14 May 2014

Even the Founders of the New Protestant Religions Agreed with the Universal Teaching of the Early Church Fathers on the Theotokos' Perpetual Virginity

Most Christians today still believe in the perpetual virginity of Mary (All Orthodox Christians and Roman Catholics as well as some Protestants). The practice of Evangelicals today of denying the perpetual virginity of Mary is a fairly recent innovation - a peculiar historical aberration, particularly since evangelicals would consider themselves to be conservative Christians - that can't even find historical precedent among the primary magisterial Reformers; for that, one can only look to a hand-full of 4th century teachers of heresy who were otherwise universally rejected as heretics expressing new and unfounded ideas.

Of course one can go right to the source, Saint Iakovos (James) the son of Saint Joseph the Betrothed from his first marriage, who wrote a document in the early 100's explaining the lie of his step-mother, Mary, the Theotokos. It wasn't included in the Bible, because it was not telling us how to work out our salvation, as the rest of the New Testament does. But you can read it here on this blog: The Protoevangelium of James.

Martin Luther (Founder of the 1520 A.D. Lutheran Religion) believed that Mary did not have other children and did not have any marital relations with Joseph. The Latin text of the 1537 Smalcald Articles, written by Martin Luther, used the term "Ever Virgin" to refer to Mary. The perpetual virginity of Mary was Luther's lifelong belief, even after he rejected other Marian doctrines.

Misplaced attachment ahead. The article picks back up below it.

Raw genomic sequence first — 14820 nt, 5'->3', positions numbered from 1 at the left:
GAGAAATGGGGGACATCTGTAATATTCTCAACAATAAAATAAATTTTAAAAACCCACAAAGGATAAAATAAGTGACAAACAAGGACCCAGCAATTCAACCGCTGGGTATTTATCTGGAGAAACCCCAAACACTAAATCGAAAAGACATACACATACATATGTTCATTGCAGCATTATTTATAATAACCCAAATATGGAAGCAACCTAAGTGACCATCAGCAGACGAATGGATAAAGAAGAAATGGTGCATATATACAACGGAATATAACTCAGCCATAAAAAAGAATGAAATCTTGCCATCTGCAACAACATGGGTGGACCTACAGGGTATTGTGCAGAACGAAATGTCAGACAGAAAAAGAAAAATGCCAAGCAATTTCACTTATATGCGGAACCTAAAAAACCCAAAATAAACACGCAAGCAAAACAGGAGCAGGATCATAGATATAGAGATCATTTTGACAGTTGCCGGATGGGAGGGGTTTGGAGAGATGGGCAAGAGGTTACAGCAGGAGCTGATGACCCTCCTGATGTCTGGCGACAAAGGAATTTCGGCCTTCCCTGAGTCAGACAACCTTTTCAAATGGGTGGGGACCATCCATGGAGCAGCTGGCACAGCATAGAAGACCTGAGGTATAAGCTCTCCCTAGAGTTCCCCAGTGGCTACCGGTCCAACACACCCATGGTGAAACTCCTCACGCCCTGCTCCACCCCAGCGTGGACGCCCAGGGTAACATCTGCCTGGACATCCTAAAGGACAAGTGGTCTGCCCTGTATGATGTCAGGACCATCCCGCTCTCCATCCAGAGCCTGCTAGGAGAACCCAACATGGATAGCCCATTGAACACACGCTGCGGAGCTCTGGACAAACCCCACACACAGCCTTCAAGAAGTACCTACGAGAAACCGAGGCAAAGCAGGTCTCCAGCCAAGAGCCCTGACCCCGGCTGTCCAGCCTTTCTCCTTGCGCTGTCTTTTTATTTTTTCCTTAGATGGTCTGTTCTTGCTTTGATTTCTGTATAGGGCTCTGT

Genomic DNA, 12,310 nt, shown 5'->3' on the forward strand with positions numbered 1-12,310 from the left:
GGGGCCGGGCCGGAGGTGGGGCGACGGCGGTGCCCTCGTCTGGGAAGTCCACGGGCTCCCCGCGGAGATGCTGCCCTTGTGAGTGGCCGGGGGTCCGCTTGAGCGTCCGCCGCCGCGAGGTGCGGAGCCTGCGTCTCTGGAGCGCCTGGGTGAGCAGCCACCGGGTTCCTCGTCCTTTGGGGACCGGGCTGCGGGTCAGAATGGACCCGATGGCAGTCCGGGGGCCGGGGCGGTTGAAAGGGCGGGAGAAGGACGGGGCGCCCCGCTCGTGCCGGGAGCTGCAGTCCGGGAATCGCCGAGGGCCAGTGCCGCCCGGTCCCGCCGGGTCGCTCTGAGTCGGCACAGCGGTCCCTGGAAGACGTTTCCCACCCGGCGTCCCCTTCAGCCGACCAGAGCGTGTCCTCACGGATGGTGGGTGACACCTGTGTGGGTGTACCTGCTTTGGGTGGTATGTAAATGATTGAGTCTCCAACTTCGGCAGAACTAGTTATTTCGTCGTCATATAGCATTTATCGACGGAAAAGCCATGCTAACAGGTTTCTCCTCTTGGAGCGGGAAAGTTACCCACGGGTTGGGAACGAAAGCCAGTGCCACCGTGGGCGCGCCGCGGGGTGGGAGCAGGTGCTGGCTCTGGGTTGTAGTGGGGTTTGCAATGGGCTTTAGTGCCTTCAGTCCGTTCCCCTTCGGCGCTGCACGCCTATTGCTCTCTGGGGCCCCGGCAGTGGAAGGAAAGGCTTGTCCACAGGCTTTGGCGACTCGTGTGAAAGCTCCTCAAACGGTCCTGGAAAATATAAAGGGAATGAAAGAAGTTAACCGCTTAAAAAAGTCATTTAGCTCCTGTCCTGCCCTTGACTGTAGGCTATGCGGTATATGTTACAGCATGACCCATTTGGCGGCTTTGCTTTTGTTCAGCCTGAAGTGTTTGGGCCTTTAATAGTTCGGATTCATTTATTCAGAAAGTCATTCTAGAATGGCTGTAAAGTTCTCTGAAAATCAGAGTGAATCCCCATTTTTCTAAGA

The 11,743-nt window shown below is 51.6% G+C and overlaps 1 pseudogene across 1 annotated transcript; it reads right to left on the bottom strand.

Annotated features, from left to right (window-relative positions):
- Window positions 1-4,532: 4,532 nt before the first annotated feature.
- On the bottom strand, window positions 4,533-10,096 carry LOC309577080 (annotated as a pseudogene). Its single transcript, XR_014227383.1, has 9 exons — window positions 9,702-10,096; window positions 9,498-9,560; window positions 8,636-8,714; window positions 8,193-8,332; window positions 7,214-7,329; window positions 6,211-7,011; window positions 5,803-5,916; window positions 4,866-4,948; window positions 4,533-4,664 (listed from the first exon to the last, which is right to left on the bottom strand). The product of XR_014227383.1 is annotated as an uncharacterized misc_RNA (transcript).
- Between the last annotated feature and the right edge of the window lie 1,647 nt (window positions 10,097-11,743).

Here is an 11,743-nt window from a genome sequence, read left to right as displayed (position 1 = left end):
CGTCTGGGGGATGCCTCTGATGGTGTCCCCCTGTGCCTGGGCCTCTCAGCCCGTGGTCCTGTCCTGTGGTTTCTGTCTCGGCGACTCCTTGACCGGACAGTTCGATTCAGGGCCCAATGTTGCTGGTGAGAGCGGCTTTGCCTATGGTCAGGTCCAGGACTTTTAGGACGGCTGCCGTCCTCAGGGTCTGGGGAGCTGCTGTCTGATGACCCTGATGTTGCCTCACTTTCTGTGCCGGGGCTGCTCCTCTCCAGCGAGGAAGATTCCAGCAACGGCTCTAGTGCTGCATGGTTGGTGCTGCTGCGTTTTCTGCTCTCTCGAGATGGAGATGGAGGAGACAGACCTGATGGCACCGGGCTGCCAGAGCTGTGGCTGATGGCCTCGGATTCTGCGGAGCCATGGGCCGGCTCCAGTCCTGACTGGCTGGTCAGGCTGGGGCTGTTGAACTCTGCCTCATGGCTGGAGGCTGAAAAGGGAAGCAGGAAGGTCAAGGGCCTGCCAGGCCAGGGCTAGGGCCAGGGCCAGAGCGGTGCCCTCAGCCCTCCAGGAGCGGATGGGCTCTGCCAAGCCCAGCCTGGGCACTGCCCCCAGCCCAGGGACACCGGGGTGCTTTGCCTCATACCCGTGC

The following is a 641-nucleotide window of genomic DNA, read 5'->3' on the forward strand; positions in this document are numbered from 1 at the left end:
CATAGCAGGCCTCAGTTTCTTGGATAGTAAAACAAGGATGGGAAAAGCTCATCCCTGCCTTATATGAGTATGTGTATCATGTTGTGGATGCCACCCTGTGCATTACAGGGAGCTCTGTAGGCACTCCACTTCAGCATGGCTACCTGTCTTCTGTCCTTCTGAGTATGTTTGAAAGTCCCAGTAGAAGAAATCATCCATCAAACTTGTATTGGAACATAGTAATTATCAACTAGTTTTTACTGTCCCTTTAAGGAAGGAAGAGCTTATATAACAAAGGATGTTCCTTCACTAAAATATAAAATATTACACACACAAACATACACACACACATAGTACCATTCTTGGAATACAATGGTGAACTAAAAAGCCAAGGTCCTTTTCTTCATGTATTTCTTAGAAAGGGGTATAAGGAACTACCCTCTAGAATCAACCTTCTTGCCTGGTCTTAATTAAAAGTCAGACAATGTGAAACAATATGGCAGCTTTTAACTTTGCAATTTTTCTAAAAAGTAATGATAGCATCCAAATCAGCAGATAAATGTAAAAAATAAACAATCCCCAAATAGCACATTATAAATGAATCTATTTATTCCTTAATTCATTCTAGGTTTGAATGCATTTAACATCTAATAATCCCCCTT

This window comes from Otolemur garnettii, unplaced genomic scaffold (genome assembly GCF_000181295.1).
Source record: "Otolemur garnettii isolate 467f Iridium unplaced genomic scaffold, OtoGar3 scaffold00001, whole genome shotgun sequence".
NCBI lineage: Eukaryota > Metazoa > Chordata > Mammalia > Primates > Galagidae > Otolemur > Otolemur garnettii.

Huldrych Zwingli (A Founder of the 1522 A.D. Reformed Protestant Religion) directly supported perpetual virginity and wrote: "I firmly believe that the Theotokos, ... forever remained a pure, intact Virgin." Like Zwingli, the English reformers also supported the concept of perpetual virginity. Luther and Zwingli's support of perpetual virginity was endorsed by Heinrich Bullinger and was included in the 1566 Second Helvetic Confession.

John Calvin (Founder of the 1530 A.D. Calvinist Religion) cautioned against "impious speculation" on the topic.

King Henry VII of England (Founder of the 1534 A.D. Anglican and Episcopal Religions) supported perpetual virginity "on the basis of ancient Christian authority".

John Wesley (Founder of the 1739 A.D. Methodist Religion) one of the founders of Methodism, also supported the doctrine and wrote that: "... born of the blessed Virgin Mary, who, as well after as before she brought Him forth, continued a pure and unspotted virgin.

A passage all the Protestant Founders used to support the doctrine of perpetual virginity is of the sayings of Jesus on the cross, i.e. the pair of commands first to his mother "Woman, behold your son!" and then to his disciple "Behold, thy mother!" in The Gospel According to Saint John 19:26-27. The Gospel then states that "from that hour the disciple took her unto his own home". Since the time of the Church Fathers this statement has been used to reason that after the death of Jesus there was no one else in the immediate family to look after Mary, and she had to be entrusted to the disciple given that she had no other children.

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